Existing-home sales, based on closings, differ from the U.S. Census Bureau’s series on new single-family home sales, which are based on contracts or the acceptance of a deposit. Because of these differences, it is not uncommon for each series to move in different directions in the same month. In addition, existing-home sales, which account for more than 90% of total home sales, are based on a much larger data sample – about 40% of multiple listing service data each month – and typically are not subject to large prior-month revisions.
The annual rate for a particular month represents what the total number of actual sales for a year would be if the relative pace for that month were maintained for 12 consecutive months. Seasonally adjusted annual rates are used in reporting monthly data to factor out seasonal variations in resale activity. For example, home sales volume is normally higher in the summer than in the winter, primarily because of differences in the weather and family buying patterns. However, seasonal factors cannot compensate for abnormal weather patterns.
Single-family data collection began monthly in 1968, while condo data collection began quarterly in 1981; the series were combined in 1999 when monthly collection of condo data began. Prior to this period, single-family homes accounted for more than nine out of 10 purchases. Historic comparisons for total home sales prior to 1999 are based on monthly single-family sales, combined with the corresponding quarterly sales rate for condos.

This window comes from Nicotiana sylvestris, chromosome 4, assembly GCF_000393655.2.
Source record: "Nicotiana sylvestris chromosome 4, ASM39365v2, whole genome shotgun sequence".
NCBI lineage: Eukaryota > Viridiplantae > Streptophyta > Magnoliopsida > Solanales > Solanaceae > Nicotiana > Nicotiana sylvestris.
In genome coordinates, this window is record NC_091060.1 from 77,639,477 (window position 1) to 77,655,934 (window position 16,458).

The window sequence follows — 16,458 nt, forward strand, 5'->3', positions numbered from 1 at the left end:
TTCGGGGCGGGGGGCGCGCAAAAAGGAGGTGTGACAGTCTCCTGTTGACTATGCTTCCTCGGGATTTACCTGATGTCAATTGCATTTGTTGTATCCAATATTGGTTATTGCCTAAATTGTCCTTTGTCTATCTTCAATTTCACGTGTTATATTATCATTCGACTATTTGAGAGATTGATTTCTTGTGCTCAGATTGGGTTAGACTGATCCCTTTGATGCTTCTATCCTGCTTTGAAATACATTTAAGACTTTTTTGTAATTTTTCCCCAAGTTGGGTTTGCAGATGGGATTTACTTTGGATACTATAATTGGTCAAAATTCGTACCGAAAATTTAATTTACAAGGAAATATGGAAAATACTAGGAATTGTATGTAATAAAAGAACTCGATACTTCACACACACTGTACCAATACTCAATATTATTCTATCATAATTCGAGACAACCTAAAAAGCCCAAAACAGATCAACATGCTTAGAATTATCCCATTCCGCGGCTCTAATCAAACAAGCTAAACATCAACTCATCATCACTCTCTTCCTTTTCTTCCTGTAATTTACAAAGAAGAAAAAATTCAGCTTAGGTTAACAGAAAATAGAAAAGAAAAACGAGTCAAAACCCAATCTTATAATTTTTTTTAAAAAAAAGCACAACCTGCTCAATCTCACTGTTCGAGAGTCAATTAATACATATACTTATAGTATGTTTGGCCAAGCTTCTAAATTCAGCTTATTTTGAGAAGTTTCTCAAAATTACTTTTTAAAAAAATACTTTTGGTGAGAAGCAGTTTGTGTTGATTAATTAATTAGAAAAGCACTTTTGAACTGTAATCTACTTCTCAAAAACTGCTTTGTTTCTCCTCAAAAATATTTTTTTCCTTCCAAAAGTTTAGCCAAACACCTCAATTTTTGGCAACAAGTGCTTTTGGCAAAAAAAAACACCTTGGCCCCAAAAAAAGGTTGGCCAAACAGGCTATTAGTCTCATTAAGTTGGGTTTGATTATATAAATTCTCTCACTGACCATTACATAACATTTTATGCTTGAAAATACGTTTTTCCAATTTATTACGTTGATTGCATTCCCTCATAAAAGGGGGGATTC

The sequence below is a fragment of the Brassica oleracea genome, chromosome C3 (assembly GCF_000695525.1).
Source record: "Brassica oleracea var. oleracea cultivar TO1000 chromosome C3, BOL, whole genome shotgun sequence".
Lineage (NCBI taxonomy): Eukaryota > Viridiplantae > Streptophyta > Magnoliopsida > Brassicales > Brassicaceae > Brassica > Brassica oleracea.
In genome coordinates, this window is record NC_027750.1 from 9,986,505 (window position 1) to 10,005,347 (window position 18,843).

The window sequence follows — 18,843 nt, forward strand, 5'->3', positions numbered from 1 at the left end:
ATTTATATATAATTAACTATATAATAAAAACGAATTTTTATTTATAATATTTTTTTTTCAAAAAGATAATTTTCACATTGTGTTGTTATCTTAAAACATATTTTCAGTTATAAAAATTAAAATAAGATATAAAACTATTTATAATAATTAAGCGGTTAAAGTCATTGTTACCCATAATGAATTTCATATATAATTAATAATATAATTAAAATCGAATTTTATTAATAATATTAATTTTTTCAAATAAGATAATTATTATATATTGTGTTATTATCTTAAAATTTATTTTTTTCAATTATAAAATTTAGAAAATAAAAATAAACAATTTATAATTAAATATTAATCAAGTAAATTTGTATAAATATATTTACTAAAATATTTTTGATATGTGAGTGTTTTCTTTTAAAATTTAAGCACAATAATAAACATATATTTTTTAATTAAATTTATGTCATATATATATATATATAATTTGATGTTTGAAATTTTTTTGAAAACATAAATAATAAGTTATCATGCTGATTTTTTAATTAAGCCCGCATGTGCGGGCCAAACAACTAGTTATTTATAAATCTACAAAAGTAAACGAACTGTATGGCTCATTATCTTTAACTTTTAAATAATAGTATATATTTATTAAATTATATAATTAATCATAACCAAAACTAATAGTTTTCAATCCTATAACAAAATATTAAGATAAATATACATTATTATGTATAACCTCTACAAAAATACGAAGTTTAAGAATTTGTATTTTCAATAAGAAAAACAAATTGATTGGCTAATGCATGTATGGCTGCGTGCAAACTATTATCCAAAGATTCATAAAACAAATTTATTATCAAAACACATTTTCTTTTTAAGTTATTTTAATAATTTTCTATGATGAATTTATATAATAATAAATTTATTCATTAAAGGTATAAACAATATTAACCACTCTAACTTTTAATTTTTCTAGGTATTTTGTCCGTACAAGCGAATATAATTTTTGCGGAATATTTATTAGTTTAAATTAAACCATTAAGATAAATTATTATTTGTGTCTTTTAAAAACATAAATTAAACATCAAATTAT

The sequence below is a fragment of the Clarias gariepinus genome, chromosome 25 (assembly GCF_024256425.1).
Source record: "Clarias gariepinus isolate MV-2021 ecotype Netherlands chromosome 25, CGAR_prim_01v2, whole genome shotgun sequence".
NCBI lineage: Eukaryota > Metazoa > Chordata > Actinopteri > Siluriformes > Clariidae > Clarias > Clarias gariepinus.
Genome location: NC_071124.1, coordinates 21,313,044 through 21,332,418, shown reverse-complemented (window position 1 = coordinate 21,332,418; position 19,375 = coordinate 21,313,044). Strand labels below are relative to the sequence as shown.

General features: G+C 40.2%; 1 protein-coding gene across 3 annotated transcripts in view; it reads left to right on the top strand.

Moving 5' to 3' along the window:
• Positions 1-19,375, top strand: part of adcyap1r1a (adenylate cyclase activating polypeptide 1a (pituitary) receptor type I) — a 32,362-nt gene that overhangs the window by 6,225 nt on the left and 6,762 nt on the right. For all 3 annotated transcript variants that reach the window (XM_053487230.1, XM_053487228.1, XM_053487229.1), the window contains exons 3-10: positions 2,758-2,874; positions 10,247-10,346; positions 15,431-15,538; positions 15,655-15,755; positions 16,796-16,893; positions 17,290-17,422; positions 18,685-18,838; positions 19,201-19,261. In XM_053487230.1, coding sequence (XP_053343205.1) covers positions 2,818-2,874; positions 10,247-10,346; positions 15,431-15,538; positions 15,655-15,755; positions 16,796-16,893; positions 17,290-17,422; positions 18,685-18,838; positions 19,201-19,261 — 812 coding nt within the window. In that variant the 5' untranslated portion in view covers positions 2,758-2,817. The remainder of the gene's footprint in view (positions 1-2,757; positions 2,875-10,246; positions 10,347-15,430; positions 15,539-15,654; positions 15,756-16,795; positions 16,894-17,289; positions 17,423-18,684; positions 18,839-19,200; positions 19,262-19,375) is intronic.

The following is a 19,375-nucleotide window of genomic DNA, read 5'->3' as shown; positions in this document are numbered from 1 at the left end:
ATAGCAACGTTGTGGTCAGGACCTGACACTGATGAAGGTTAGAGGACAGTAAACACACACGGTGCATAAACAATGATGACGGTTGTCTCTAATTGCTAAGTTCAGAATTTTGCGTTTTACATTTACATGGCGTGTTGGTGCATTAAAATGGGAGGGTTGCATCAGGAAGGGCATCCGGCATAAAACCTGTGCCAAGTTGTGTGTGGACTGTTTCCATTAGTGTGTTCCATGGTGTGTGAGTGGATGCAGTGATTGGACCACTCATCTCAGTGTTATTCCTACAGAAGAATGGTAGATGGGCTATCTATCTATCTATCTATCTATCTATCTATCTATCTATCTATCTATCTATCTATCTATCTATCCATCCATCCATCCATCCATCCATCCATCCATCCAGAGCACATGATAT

2 The median price is where half sold for more and half sold for less; medians are more typical of market conditions than average prices, which are skewed higher by a relatively small share of upper-end transactions. The only valid comparisons for median prices are with the same period a year earlier due to seasonality in buying patterns. Month-to-month comparisons do not compensate for seasonal changes, especially for the timing of family buying patterns. Changes in the composition of sales can distort median price data. Year-ago median and mean prices sometimes are revised in an automated process if additional data is received.
The national median condo/co-op price often is higher than the median single-family home price because condos are concentrated in higher-cost housing markets. However, in a given area, single-family homes typically sell for more than condos as seen in NAR’s quarterly metro area price reports.
3 Total inventory and month’s supply data are available back through 1999, while single-family inventory and month’s supply are available back to 1982 (prior to 1999, single-family sales accounted for more than 90% of transactions and condos were measured only on a quarterly basis).
4 Survey results represent owner-occupants and differ from separately reported monthly findings from NAR’s Realtors® Confidence Index, which include all types of buyers. Investors are under-represented in the annual study because survey questionnaires are mailed to the addresses of the property purchased and generally are not returned by absentee owners. Results include both new and existing homes.
5 Distressed sales (foreclosures and short sales), days on market, first-time buyers, all-cash transactions and investors are from a monthly survey for the NAR’s Realtors® Confidence Index, posted at nar.realtor.